Critical Volume for pulmonary acid aspiration: reappraisal in a primate model

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3 dicembre 2016
  1. D. M. RAIDOO, B.SC., M.B., CH.B.,
  2. D. A. ROCKE, M.R.C.P.(U.K.), F.F.A.(S.A.),
  3. J. G. BROCK-UTNE, M.A., M.B., B.CH.(T.C.D.), F.F.A. (S.A.), M.D.(BERGEN),
  4. A. MARSZALEK, M.B., B.S.(POLAND) and
  5. H. E. ENGELBRECHT, M.B., CH.B., D.M.R.D., R.C.P.R.C.S., F.F.R., M.R.C.P.

Abstract

We have studied, in the monkey, the critical volume for the production of severe pneumonitis following pulmonary aspiration of gastric contents. Aspiration of 0.4 ml kg−1 and 0.6 ml kg−1 at pH 1 produced mild to moderate clinical and radiological changes, but no deaths. Aspiration of 0.8 ml kg−1 and 1.0 ml kg−1 at pH 1 was associated with an increasingly severe pneumonitis. At 1.0 ml kg−1, 50% of the animals died—a mortality rate considerably less than that reported previously in animal studies. If these results were to be extrapolated to humans, the critical volume for severe aspiration could be increased from 25 ml to 50 ml (0.8 ml kg−1), considerably reducing the percentage of patients perceived to be “at risk”.

 

Methods and Results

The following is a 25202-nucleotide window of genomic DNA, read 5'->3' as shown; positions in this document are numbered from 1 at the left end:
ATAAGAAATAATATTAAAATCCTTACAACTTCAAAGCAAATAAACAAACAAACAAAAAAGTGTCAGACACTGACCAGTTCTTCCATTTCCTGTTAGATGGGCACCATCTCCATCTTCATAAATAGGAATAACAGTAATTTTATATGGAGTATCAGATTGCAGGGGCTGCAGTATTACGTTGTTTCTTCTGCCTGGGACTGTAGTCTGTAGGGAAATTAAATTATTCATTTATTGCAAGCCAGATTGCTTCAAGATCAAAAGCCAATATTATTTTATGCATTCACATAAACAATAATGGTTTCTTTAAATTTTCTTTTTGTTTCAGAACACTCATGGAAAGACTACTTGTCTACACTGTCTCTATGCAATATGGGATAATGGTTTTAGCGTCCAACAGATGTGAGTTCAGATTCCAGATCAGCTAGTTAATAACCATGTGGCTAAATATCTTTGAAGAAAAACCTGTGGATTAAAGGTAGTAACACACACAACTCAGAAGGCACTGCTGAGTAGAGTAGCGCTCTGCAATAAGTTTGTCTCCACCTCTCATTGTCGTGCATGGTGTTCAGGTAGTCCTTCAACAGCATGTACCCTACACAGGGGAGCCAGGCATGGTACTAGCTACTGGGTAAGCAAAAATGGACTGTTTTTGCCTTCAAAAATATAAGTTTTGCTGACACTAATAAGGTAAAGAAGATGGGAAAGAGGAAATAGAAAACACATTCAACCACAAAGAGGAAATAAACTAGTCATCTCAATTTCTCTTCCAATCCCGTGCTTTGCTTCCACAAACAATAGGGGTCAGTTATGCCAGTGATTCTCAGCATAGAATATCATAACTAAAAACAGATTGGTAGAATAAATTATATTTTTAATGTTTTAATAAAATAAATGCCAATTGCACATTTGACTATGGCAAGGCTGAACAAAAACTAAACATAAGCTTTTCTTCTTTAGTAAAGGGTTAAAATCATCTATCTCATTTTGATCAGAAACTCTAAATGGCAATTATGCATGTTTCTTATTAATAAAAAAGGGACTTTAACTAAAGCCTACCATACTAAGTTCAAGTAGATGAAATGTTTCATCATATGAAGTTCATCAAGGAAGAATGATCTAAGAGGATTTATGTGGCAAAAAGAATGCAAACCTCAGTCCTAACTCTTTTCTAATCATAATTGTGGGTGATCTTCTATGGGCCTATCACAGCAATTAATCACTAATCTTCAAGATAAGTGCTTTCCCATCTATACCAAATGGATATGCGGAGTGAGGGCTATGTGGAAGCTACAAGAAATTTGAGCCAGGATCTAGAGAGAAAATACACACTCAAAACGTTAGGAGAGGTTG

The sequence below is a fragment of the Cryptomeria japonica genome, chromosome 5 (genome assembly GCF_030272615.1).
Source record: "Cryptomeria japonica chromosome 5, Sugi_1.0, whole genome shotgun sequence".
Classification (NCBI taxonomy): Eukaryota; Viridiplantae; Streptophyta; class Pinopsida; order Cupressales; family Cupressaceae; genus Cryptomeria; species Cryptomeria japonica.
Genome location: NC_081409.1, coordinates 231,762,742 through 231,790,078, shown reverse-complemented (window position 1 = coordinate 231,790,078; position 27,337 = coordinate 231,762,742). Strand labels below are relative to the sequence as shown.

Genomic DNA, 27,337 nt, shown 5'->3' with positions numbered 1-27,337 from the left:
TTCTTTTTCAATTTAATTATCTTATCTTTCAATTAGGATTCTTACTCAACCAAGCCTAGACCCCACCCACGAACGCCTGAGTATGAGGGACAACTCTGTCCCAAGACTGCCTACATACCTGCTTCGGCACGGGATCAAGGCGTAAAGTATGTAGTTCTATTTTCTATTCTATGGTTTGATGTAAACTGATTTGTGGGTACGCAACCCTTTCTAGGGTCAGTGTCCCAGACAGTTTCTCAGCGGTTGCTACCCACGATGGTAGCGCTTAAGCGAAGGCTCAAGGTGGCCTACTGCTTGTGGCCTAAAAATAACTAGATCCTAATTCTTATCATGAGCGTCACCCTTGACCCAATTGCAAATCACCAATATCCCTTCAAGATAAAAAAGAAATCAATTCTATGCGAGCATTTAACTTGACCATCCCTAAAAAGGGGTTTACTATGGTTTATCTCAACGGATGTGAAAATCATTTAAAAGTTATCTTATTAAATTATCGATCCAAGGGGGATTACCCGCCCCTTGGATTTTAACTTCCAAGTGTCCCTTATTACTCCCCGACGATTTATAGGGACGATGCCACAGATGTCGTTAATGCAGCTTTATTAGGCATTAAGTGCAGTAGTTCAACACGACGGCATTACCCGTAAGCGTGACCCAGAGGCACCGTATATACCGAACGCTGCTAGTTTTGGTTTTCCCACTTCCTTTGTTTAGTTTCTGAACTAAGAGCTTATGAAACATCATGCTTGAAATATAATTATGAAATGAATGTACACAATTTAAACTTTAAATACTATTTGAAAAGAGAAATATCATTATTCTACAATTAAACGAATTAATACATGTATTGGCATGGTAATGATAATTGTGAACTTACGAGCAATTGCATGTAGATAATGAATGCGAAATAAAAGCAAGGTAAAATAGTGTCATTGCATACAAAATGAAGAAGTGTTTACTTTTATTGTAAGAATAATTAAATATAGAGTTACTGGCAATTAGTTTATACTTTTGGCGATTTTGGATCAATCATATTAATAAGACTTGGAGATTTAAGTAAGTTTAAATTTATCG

The study was conducted following approval by the University of Natal Ethics and Professional Standards Committee. Twenty-four juvenile monkeys (Cercopithecus aethiops) (mean (SD) weight 2.82 (0.86) kg) were allocated randomly to four groups according to the volume of gastric aspirate administered. Animals were anaesthetized initially with ketamine 30 mg i.v., following which an orogastric tube was inserted and gastric contents aspirated. Aspirate was obtained from several animals on the morning of each study day and was pooled, and homogenized manually. The pH of the aspirate was measured and adjusted to pH 1 by addition of hydrochloric acid: whilst the aspirate was stirred continually using a magnetic stirrer, three to six drops of hydrochloric acid (HC1) 1 mol litre”1 (pH 0.5) were added until the pH of the aspirate was approximately 1. Thereafter, one to six drops of HC1 0.1 mol litre”1 (pH 1.10) were added to bring the aspirate to precisely pH 1. Monkeys were weighed and examined clinically for signs of infection or cardiorespiratory disease. Any animal with a heart rate > 140 beat min”1 or a ventilatory frequency > 40 b.p.m. was excluded from the study. Following this examination, the trachea was intubated and the position of the tube verified both clinically and by chest radiography, the latter being used also to exclude pulmonary disease. Animals were allocated randomly to receive gastric aspirate of differing volumes: group I 0.4 ml kg”1 ; group II 0.6 ml kg”1 ; group III 0.8 ml kg”1 ; group IV 1.0 ml kg”1 . Aspirate was drawn up into a syringe using a 21-gauge needle which was instilled, by the same investigator (D.M.R.), into the lumen of the tracheal tube. Animals were allowed to breathe spontaneously during pulmonary instillation of gastric aspirate. Immediately upon completion of injection of aspirate, the lungs were ventilated for a period of 1 min with a tidal volume of 20 ml kg”1 using a Starling pump, to ensure widespread distribution of die aspirate. Following ventilation, the tracheal tube was removed and animals transferred to an observation room for 6 h. During the observation period, anaesthesia was maintained with diazepam supplemented with ketamine given i.v. via a glucose-saline infusion of 5 drops kg”1 min”1 (paediatric giving set—60 drops ml”1 ). During the period after aspiration, temperature, heart rate, ventilatory frequency, degree of cyanosis (mild, moderate, severe) and presence or absence of wheezing on auscultation were noted. Observers were unaware of the volume of aspiration. Observations were made at 5-min intervals for 30 min, at 15-min intervals for the next 90 min and every 30 min for the remaining 4 h. Chest radiography was repeated at 2 and 6 h after aspiration. Six hours after aspiration, monkeys were allowed to recover, and were housed in separate cages for the next 24 h. Food and water was provided ad libitum and animals observed for signs of respiratory distress. Euthanasia was permitted if severe distress occurred, but this was not required for any animal. Chest radiography and clinical examination were repeated daily under ketamine anaesthesia until recovery. Any animal that died during the study period underwent immediate postmortem (A.M.) during which the lungs and trachea were removed for subsequent histological examination. Lungs were fixed in formalin, and subsequent paraffin-embedded histological sections, stained with haematoxylin and eosin, were examined under light microscopy. Before the definitive study, two additional monkeys were subjected to aspiration of dionosil 1 ml kg”1 , pH 3.8 to demonstrate the efficacy of the methodology. None of the animals died in either the 0.4- or 0.6-ml kg”1 groups. One animal died in the 0.8-ml kg”1 group 12 h after aspiration, and three animals died in the 1-ml kg”1 group. In this last group, two animals died within 2 h of aspiration